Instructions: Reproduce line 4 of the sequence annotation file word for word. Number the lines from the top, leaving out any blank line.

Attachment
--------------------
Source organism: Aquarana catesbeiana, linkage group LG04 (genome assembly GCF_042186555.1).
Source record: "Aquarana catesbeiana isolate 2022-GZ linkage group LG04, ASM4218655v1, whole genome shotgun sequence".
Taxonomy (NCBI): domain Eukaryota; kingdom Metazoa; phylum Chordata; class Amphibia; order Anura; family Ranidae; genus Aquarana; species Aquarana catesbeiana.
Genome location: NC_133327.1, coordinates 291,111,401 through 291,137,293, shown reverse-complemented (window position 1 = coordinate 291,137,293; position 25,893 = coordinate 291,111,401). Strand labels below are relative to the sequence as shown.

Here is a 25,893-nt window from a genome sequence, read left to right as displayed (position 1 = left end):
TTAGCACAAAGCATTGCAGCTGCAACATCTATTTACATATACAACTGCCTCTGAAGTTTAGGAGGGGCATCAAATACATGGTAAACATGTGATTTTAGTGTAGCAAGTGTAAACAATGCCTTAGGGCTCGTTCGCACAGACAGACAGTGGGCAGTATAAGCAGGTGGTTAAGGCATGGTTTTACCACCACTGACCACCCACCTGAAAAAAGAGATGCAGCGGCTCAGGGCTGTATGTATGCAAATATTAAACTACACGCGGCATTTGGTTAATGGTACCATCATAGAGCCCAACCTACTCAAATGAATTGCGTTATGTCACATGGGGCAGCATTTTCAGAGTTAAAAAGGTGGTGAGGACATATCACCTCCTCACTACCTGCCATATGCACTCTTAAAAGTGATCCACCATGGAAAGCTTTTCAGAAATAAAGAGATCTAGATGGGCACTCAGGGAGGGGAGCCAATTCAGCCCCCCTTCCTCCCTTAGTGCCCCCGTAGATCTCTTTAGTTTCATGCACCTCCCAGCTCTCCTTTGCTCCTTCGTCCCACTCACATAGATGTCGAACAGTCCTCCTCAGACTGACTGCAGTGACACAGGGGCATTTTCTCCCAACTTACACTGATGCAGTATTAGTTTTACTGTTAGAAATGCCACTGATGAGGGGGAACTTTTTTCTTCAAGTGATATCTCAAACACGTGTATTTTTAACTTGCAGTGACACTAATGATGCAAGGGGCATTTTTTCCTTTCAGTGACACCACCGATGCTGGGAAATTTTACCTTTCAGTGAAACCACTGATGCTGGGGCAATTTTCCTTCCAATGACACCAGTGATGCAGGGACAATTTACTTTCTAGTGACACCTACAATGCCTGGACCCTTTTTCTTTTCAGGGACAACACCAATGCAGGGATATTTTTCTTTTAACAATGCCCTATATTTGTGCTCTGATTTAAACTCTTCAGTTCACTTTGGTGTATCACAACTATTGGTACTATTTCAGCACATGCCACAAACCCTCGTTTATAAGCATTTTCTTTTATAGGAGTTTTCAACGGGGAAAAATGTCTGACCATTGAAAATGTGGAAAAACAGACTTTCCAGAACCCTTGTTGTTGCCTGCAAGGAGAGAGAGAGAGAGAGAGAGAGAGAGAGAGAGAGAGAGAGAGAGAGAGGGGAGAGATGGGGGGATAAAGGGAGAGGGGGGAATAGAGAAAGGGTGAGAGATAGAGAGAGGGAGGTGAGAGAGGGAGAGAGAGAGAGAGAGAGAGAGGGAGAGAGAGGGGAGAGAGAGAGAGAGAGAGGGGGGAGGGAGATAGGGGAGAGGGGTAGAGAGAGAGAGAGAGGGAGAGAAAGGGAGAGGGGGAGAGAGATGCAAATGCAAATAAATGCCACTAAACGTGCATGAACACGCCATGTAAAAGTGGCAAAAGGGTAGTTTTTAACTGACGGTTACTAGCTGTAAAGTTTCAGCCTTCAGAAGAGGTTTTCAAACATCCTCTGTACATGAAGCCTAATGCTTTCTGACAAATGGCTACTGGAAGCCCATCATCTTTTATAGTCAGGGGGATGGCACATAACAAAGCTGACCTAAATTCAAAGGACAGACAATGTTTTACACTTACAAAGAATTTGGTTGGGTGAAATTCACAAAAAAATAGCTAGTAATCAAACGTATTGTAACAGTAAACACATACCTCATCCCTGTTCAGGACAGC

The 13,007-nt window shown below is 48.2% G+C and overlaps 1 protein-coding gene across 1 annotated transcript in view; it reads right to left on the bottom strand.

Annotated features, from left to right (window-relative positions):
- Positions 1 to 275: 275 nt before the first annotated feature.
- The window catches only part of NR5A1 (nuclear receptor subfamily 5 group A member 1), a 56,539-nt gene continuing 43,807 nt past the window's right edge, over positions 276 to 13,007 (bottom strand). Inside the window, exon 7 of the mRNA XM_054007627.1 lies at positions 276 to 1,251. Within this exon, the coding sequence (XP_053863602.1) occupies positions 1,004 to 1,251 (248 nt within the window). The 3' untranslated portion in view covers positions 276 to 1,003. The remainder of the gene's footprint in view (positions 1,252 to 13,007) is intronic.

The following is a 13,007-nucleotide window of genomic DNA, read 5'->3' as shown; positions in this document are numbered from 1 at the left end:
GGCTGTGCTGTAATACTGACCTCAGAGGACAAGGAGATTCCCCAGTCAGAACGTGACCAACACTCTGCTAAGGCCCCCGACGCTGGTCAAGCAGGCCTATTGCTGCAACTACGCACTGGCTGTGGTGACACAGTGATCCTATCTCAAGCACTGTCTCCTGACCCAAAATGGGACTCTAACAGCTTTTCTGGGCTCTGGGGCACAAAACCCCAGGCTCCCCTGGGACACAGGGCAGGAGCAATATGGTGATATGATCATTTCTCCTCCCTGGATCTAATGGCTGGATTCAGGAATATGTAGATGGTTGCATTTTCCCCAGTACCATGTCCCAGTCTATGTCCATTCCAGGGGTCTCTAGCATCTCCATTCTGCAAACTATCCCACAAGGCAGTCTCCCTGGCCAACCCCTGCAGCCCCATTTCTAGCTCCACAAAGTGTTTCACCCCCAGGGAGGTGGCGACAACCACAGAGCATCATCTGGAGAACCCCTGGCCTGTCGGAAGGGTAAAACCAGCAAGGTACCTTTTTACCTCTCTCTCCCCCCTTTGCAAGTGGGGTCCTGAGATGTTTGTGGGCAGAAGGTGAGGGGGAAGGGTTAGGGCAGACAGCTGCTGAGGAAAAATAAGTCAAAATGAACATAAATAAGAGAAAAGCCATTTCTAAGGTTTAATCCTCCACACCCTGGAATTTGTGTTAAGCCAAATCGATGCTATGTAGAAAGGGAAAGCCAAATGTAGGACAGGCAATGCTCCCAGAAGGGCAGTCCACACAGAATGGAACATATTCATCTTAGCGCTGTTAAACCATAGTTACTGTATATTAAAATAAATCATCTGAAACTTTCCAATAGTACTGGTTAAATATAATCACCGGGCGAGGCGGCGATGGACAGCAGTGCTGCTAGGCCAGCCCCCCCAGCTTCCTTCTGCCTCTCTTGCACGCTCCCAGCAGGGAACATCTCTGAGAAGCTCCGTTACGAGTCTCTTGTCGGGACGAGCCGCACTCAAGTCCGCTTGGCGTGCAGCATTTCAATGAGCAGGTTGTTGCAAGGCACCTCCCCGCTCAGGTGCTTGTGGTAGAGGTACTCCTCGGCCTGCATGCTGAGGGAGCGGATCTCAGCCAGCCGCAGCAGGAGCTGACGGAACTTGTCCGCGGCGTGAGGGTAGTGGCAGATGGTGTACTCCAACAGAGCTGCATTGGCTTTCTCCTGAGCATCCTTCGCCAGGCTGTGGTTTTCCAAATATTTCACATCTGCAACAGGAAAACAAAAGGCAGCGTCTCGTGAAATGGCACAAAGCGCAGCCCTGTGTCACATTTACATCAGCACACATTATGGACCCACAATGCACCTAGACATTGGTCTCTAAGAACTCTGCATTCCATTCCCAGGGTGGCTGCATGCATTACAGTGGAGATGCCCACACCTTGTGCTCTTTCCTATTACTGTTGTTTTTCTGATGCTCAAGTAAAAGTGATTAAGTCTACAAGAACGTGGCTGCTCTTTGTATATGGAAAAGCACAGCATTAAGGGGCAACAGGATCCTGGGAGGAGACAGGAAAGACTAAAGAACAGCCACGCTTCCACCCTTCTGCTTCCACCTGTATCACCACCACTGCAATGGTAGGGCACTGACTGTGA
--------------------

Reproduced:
Genome location: NC_133327.1, coordinates 291,111,401 through 291,137,293, shown reverse-complemented (window position 1 = coordinate 291,137,293; position 25,893 = coordinate 291,111,401). Strand labels below are relative to the sequence as shown.